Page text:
I haven’t seen as much of Tucker Carlson as most conservatives, since it is a long time since I have watched Fox News and I haven’t followed his recent efforts on Twitter. But I find him likable and agree with him most of the time.
Check out, however, this podcast with Adam Corolla, which runs more than an hour:
It is vintage Tucker, and as usual I agree with most of it. But in some respects, Carlson seems to have gone around the bend.
First, he asserts as a fact that the CIA “had a role in the Kennedy assassination.” This is bonkers. To say that there is no evidence for it understates the case. The Kennedy assassination is the single most investigated and most thoroughly understood event in human history. Lee Oswald murdered Kennedy. End of story. And, for what it is worth, Kennedy was probably the biggest fan of the intelligence community of any president. For a respected conservative commentator to indulge this fantasy is beyond unfortunate.
Second, Tucker asserts without qualification that Larry Sinclair told the truth when he claimed to have smoked crack and had gay sex with Barack Obama. He adds that everyone in the Washington press corps knew it was true, and their failure to cover the story was one aspect of their corruption. Could Sinclair possibly have told the truth? Perhaps. But he was a disreputable character who failed a lie detector test. Not that I think polygraphs are infallible–they aren’t–but the suggestion that everyone in D.C. knew Sinclair was telling the truth is beyond the pale.
Third, Tucker asserts, again with total confidence, that the Biden administration blew up the Nordstream pipeline. Might that be true? In the absence of any real evidence, I suppose it is possible, although I have a hard time imagining Joe Biden doing anything that bold. But again, in the absence of any clear evidence, it comes across as one more right-wing conspiracy theory.
Fourth, Tucker vouches for a book that claims Charles Manson was a CIA source–“agent is too strong,” he says. OK, I haven’t read the book. But what the CIA could want with Charles Manson is beyond comprehension. I dislike the Agency (or its leadership, anyway) as much as anyone, but Charles Manson? Seriously?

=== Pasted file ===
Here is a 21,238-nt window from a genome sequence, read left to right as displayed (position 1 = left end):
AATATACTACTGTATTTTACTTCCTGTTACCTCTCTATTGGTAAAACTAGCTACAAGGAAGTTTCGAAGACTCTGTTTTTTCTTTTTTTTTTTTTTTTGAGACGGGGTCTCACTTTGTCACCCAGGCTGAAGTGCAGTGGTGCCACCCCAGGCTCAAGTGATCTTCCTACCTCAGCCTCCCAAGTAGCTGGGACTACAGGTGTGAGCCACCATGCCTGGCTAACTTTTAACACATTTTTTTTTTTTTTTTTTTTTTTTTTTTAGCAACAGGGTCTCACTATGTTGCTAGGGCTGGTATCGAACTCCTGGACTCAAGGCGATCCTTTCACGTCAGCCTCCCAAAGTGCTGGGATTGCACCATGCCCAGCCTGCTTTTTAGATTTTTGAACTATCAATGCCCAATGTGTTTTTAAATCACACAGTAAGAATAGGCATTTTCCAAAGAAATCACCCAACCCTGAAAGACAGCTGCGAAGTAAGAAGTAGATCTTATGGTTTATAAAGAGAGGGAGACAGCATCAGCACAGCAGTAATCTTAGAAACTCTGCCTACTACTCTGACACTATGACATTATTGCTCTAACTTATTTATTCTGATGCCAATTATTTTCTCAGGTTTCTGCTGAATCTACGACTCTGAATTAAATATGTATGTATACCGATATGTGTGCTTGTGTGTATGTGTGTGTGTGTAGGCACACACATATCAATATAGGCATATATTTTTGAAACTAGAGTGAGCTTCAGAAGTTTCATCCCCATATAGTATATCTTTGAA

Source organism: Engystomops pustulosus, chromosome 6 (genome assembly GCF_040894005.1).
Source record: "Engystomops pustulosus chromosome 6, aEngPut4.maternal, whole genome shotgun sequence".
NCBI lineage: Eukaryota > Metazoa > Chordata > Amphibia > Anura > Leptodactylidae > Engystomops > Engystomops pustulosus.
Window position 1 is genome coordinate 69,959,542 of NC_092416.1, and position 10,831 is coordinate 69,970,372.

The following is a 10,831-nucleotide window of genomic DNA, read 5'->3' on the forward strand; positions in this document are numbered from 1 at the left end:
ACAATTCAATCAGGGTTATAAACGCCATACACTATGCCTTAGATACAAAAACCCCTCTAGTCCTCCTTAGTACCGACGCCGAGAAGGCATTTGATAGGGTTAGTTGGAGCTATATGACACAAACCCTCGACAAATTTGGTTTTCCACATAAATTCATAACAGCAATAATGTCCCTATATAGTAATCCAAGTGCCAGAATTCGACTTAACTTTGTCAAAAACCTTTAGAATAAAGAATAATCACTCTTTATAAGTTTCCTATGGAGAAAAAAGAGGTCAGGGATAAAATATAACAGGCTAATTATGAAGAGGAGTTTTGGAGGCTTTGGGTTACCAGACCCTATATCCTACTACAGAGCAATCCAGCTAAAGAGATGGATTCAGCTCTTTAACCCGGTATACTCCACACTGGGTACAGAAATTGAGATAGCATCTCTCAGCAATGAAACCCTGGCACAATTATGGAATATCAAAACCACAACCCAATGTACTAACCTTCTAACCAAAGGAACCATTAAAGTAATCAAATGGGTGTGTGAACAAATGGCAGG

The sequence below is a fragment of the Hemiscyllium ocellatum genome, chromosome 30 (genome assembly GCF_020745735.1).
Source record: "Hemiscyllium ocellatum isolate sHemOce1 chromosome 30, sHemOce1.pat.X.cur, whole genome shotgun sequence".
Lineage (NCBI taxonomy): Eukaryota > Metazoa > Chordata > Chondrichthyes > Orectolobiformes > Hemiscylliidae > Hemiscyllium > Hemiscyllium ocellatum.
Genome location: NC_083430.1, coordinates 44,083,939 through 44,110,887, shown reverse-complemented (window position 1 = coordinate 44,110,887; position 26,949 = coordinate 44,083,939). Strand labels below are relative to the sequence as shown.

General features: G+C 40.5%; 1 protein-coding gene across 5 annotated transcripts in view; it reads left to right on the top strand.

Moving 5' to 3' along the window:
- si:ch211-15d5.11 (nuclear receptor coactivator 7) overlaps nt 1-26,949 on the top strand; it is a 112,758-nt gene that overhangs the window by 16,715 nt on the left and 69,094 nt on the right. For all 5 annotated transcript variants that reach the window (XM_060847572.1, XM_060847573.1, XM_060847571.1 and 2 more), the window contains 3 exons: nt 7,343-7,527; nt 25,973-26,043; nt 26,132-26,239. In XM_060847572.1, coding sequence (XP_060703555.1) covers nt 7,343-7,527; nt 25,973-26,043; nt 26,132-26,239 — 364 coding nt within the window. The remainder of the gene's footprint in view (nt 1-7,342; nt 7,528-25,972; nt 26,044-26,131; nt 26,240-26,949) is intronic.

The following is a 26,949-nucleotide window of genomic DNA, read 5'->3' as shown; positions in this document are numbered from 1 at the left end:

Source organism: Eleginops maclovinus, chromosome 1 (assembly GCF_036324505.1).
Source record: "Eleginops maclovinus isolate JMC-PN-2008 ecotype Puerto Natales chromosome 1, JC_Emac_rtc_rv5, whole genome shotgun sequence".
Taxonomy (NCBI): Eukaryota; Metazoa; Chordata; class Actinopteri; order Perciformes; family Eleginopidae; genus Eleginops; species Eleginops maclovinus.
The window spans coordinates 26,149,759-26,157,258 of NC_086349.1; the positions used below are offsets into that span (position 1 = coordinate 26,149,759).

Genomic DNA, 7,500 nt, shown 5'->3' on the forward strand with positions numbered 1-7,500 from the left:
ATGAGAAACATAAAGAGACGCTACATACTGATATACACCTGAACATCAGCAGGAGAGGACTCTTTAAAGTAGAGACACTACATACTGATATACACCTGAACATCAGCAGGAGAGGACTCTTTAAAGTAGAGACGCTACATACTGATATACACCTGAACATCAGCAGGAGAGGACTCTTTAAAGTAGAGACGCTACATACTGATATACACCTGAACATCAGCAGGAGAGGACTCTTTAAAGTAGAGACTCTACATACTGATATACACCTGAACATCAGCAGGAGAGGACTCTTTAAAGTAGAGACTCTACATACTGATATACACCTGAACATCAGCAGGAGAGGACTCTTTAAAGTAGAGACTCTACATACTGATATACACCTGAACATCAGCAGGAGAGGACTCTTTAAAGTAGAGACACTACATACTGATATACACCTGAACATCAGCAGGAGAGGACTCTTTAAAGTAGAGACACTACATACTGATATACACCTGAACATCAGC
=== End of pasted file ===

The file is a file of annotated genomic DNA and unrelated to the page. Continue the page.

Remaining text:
Fifth, Tucker thinks the Democrats are in big trouble in 2024, and as a result, they are going to start a hot war with Russia as a distraction. He says he would bet his house on it. I suppose war with Russia between now and November 2024 is possible, although I would bet my house in the other direction. (Maybe Tucker would take me up on that, I am sure his house is worth more than mine.) But if war occurs, it won’t be because the Democratic National Committee thinks that a shooting war with Russia is just what the party needs to cruise to victory. The Democrats have their faults, but political miscalculation on that scale is not one of them.
I encourage you to listen to the podcast. I enjoy both Carlson and Corolla, and I agree with most of what they say. But I am afraid that Carlson, regarded as one of the conservative movement’s principal spokesmen, has stepped into the deep end of the pool. Way too often, he is injudicious, to put it kindly.
One last comment: the podcast includes a suggestion by Corolla and ensuing conversation about the idea that we are in a new era of independent journalism, alternative media, and a freer exchange of ideas on the internet, so that the old gatekeepers can no longer keep secrets. But isn’t this where we came in? People were saying the same thing–more people, more enthusiastically–back in 2003. How have things gone since then?
Well, one thing that has happened is that social media took the world by storm. Relatively few people now surf the internet. Instead, as an intelligent young person explained to me a few days ago, people generally expect information to be delivered to them in their “feeds.” Great. So the Deep State (or whatever you want to call it) was able to block information from getting to tens of millions of Americans, if not more, by the simple expedient of pressuring and collaborating with a handful of liberal social media and tech companies. This is progress?
I think it is true that a more diverse array of voices can be heard these days than, say, in the heyday of Walter Cronkite and the New York Times. But the establishment’s ability to influence and sometimes control the “news” has not gone away.
SCOTT adds: I think Tucker “lost it” a while back on his Fox News show, as I observed in “Anti-Semitism for Ye — but not for me” and “It had to be Q.” As for Ye olde Kanye West, I found Tucker’s humoring and concealment of his anti-Semitism particularly disgusting.